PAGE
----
Follow These 10 Design Principles to Strengthen Your Online School's Brand

October 20, 2014


Most people know good design is an important part of creating a strong online presence, but it’s often difficult to figure out what good design actually means. Having a set of guidelines to help steer your design decisions makes it easier to establish an appealing brand and identity.

Putting trust in a process is something that we embrace internally at SchoolKeep, so I thought it’d be nice to share some of the principles that help define our design process. We hope they’ll be helpful to you while designing your online school.

Frame the page

Provide a sense of structure to the overall design by framing the your online school’s site with elements that call attention to global actions and support the primary brand.

Content First

Keep everything else simple and neutral to allow the content to stand on its own. Lean heavily on simplicity.

Provide Context

When specific elements require added attention, e.g., a call-to-action, use other visual cues on the screen to embellish it. If the rest of the page is constructed with simplicity in mind, subtlety should be enough to offer context. Only provide added context when it’s necessary for achieving a specific brand goal.

Spacing Is Good

Padding, margins and space around elements help the application breathe. Aim for a de-cluttered school site with elements that feel non-existent. After a certain point, the application should fade away — spacing helps with this.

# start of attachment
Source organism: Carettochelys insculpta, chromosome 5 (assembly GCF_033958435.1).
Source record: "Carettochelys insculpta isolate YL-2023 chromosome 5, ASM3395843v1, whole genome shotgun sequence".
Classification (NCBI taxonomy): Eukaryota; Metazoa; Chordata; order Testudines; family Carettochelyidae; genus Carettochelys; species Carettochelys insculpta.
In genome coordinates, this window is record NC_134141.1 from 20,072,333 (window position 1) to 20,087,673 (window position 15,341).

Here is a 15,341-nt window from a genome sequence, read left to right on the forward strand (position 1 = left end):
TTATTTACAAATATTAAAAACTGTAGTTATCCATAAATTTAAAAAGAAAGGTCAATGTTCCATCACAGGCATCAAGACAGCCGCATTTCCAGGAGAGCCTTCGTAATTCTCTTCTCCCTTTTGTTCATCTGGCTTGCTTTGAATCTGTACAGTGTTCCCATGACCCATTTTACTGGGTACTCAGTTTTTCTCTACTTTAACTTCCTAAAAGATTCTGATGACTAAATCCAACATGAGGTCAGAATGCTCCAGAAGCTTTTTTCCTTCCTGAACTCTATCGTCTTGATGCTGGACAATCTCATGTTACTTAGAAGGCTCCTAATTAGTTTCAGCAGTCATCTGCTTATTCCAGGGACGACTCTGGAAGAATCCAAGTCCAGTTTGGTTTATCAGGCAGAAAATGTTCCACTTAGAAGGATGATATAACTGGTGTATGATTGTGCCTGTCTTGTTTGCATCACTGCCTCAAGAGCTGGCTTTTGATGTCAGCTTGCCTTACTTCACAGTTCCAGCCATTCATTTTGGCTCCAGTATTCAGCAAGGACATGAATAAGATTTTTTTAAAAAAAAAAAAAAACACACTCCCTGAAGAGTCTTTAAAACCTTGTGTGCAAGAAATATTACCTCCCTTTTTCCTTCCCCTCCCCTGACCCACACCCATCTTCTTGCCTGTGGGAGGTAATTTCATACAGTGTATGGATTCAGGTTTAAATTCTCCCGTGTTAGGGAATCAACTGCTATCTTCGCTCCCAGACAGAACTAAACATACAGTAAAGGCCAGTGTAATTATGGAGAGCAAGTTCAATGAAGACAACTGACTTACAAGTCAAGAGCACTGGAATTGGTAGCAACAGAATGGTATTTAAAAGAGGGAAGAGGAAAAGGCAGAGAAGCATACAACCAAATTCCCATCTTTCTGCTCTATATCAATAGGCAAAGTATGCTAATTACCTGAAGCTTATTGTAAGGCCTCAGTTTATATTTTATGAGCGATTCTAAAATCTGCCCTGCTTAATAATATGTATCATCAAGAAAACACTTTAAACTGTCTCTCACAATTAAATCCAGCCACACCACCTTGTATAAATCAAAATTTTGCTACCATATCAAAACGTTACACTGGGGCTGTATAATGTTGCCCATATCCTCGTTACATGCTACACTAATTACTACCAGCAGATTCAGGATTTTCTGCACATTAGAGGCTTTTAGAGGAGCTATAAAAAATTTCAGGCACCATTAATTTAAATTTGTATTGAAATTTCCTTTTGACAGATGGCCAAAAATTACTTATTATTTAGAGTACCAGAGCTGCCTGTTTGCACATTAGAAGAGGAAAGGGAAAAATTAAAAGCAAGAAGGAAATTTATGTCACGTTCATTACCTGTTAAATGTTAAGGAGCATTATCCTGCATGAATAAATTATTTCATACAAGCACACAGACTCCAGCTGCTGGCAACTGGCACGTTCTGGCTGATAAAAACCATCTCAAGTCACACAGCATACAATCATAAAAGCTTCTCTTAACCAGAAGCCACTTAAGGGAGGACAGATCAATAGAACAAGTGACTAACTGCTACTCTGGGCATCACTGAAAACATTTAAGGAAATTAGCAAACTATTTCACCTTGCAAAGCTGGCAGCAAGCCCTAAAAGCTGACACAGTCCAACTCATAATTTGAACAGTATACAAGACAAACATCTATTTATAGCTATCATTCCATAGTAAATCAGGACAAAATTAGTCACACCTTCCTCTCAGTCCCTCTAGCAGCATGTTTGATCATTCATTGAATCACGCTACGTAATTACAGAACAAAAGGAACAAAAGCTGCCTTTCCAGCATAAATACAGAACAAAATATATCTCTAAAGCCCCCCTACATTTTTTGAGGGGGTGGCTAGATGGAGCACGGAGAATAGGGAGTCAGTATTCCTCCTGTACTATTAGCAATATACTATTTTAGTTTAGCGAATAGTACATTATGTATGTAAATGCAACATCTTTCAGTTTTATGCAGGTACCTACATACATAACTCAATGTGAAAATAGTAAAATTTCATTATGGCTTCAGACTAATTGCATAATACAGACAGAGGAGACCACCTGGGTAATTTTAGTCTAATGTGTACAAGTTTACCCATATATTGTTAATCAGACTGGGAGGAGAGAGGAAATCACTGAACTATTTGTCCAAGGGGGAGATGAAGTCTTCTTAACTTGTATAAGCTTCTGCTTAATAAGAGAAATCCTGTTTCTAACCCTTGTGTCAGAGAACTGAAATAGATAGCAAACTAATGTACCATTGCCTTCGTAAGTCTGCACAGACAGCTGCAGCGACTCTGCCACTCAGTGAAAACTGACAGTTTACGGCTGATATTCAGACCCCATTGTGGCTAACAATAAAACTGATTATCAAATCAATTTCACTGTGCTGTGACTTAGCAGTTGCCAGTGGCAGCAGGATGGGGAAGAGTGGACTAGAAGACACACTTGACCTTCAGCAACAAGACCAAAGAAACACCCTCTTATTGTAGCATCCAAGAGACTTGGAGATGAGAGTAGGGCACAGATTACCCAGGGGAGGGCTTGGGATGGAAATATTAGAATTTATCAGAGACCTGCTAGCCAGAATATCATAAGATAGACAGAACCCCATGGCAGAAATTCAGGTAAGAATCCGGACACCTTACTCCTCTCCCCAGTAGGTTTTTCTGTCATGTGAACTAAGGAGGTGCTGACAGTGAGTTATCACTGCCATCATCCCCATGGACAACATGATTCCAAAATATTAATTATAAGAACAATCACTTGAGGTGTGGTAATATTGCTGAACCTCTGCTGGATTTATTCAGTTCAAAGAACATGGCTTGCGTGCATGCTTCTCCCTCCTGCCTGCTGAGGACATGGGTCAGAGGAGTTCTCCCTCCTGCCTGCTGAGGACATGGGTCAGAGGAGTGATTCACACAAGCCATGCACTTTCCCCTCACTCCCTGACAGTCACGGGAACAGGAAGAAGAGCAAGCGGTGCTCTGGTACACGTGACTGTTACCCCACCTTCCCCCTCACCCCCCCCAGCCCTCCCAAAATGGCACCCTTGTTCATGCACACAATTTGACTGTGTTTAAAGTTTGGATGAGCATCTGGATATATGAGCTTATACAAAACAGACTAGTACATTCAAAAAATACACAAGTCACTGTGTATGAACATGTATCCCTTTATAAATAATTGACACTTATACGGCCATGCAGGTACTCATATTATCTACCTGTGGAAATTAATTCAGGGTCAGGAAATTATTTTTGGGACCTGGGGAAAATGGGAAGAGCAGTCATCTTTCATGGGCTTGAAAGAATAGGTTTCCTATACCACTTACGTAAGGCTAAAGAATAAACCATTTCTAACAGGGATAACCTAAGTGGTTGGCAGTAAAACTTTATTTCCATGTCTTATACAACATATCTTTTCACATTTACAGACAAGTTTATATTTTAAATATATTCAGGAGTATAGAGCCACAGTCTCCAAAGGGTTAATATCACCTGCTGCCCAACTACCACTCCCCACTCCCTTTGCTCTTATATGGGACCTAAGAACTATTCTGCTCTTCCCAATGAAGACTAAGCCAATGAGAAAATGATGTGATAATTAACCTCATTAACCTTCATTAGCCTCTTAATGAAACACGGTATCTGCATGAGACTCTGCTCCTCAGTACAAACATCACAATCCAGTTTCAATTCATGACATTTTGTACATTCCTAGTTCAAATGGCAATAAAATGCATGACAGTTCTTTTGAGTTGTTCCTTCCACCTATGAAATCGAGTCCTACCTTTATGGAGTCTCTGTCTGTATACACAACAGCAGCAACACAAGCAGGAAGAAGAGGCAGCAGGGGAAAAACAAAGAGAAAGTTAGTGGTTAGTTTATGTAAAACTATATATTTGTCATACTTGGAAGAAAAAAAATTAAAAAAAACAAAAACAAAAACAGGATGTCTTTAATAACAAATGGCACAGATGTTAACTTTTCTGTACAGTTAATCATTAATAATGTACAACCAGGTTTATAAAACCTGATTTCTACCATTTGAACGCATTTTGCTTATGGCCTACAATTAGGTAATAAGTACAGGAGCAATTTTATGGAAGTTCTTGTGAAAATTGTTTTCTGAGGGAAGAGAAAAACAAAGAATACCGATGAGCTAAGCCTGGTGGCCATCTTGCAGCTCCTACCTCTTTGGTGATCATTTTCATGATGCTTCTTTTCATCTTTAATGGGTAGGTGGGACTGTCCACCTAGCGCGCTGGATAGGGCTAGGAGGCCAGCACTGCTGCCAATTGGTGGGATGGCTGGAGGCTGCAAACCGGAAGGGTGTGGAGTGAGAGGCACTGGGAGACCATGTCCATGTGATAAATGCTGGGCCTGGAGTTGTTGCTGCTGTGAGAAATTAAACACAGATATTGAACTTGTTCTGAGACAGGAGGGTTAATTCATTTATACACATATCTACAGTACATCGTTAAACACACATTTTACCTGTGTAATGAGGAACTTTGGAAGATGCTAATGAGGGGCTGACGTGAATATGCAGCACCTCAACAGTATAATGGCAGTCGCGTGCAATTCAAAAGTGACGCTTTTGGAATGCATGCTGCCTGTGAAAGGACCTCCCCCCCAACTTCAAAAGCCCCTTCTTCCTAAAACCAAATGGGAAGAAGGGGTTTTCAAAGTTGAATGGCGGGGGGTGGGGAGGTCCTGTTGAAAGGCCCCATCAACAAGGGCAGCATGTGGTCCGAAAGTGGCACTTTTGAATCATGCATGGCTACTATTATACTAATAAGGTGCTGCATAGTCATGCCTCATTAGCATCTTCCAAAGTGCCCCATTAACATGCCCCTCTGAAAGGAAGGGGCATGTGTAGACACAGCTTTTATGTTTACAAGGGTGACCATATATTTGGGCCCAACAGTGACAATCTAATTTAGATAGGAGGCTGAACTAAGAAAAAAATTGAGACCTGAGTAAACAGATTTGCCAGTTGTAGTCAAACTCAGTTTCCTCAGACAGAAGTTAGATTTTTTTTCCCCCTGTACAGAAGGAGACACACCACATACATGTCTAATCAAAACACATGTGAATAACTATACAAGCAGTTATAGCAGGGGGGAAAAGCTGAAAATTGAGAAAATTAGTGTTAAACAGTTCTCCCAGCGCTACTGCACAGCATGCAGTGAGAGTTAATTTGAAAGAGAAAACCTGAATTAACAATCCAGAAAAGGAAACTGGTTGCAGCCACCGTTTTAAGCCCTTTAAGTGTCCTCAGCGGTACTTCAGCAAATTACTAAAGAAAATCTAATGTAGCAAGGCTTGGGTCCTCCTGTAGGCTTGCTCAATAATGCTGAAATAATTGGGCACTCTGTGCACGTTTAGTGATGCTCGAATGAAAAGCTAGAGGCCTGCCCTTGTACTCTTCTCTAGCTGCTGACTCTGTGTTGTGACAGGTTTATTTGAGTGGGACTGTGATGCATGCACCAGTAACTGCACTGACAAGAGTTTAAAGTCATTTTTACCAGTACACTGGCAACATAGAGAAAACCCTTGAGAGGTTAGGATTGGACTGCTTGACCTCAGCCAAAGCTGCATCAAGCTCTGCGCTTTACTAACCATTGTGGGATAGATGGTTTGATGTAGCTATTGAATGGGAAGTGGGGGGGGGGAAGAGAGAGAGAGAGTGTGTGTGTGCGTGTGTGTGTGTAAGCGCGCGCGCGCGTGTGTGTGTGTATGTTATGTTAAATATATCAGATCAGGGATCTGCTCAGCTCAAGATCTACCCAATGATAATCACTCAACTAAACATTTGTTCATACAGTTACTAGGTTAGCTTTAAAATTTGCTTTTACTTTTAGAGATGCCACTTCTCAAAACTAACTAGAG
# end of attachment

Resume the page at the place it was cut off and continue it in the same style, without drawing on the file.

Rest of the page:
Provide Focus

Be intentional about what you want your learners to do. Promote only one main action and make it front-and-center.

Embrace Consistency

Consistency allows people to familiarize themselves with your content, which gives your course content structured. In order for your school’s content to be intuitive, it must be structured.

Hide Complexity

There may situations that force your online school’s look and feel to increase in complexity. When complexity emerges, be mindful of how difficult it may be for a user to understand it, and abstract it away.

Offer Feedback

Feedback acknowledges learners’ actions, shows them the results and updates them on the progress of their task.

Aesthetic Integrity

Aesthetic integrity doesn’t measure beauty or characterize style. Rather, it represents how well your school’s appearance and behavior integrates with its function to send a coherent message. Be mindful of the message that your design is responsible for portraying, and make sure that’s its utmost goal.


Use transitions and animations only to maintain contextual congruity. Focus on the functional benefits of animation design, and think of delightfulness as a secondary objective. Animation should never be treated as just and embellished detail.

With this in mind, if you are going to animate, always consider the properties of animation — velocity, timing and easing — when working on your school.

The points I listed are meant to serve as a reference to turn to for design advice. They also point to a bigger message - process matters. It’s something you can reliably turn to when you or someone else questions the decisions you’ve made.

If your process is air tight, you can comfortably respond to criticism and appreciate valuable feedback. So, rely on the wisdom of good process and continually work to improve it. When you put careful thought into design, it starts to become pretty easy.



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